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The Myth of “Deep Learning”

William A. Dembski
Photo: No, this elephant did not sketch a self-portrait; by Deror Avi [GFDL or CC BY-SA 3.0 ], from Wikimedia Commons.

I’ve been reviewing philosopher and programmer Erik Larson’s The Myth of Artificial Intelligence. See my earlier posts, herehere, and here.

“Deep learning” is as misnamed a computational technique as exists. The actual technique refers to multi-layered neural networks, and, true enough, those multi-layers can do a lot of significant computational work. But the phrase “deep learning” suggests that the machine is doing something profound and beyond the capacity of humans. That’s far from the case. The Wikipedia article on deep learning is instructive in this regard. Consider the following image used there to illustrate deep learning:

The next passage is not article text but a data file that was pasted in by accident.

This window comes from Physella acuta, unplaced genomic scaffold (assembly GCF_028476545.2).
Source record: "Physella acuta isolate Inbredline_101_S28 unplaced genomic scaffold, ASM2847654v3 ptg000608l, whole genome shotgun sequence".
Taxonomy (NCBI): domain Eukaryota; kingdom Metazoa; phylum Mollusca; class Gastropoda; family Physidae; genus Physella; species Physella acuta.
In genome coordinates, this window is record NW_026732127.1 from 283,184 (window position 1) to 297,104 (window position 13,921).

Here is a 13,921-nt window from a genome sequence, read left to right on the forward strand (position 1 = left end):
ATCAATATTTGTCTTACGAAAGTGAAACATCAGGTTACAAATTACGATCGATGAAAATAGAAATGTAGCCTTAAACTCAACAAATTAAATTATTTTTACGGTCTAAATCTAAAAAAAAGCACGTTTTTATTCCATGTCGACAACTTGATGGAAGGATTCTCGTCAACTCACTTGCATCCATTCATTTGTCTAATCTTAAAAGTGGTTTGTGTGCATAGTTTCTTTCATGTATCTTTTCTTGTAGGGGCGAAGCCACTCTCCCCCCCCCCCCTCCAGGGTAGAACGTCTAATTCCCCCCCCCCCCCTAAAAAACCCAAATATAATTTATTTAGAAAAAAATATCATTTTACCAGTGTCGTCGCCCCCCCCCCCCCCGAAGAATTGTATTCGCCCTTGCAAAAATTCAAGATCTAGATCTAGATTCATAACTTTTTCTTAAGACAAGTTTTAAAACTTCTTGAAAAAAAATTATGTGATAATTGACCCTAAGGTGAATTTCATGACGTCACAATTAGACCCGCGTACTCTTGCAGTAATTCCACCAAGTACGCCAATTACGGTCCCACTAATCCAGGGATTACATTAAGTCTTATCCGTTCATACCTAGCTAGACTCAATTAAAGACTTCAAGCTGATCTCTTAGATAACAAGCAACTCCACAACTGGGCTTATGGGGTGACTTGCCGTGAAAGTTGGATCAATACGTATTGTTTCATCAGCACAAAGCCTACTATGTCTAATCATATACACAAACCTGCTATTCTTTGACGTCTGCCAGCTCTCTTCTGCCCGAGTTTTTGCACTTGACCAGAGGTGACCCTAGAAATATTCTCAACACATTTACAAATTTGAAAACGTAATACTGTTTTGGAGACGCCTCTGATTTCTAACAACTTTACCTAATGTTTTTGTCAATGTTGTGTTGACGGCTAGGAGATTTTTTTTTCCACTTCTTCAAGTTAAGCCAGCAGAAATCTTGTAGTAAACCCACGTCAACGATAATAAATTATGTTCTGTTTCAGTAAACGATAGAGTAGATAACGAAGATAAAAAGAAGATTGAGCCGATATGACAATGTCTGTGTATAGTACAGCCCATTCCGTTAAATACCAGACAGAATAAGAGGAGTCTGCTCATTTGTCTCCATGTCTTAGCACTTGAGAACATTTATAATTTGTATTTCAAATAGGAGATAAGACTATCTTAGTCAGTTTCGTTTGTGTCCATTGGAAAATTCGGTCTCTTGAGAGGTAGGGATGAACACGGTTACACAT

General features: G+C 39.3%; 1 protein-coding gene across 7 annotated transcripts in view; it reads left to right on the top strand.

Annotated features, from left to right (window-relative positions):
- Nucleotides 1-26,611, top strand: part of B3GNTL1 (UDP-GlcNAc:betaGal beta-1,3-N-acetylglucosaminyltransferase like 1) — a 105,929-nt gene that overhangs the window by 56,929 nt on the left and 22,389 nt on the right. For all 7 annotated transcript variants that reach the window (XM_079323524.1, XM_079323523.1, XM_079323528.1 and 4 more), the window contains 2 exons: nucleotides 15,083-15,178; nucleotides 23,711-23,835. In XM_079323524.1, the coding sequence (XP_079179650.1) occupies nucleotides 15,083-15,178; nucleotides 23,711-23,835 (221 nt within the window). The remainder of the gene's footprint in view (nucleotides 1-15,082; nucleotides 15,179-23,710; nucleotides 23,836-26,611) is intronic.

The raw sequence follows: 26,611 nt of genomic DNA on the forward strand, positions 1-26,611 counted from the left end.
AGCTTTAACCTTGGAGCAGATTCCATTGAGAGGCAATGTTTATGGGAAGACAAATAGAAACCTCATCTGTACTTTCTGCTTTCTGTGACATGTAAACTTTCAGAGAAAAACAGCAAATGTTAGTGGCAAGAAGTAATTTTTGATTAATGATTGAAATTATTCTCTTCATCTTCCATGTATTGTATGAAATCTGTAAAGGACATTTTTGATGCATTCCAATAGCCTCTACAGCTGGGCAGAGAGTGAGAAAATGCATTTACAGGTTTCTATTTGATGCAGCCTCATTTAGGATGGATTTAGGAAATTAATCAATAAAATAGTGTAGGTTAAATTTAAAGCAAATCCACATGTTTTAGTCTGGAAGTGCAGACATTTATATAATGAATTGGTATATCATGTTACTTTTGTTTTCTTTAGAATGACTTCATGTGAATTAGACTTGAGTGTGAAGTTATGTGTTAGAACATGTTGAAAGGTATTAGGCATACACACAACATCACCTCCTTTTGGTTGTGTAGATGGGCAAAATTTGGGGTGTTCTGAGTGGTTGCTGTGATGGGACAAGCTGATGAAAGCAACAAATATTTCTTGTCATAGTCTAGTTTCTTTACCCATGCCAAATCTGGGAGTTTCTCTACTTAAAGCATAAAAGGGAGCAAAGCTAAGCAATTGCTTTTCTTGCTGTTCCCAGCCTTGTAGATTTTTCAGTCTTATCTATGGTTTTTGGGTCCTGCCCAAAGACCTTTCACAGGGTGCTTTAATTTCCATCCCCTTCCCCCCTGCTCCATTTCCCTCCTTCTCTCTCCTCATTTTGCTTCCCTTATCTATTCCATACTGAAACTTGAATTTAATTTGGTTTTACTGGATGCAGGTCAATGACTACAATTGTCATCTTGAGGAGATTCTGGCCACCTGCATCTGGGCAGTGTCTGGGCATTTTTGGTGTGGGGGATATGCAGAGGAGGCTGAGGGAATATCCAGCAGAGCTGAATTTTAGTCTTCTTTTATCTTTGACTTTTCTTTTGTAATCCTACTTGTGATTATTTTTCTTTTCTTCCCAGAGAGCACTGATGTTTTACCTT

Note the rendition of the elephant at the top and compare it with the image of the elephant as we experience it at the bottom. The image at the bottom is rich, textured, colorful, and even satisfying. What deep learning extracts, and what is rendered at the top, is paltry, simplistic, black-and-white, and unsatisfying. What’s at the top is what deep learning “understands”  in fact, its “understanding,” whatever we might mean by the term, cannot progress beyond what is rendered at the top level. This is pathetic, and this is what is supposed to lay waste and supersede human intelligence? Really now.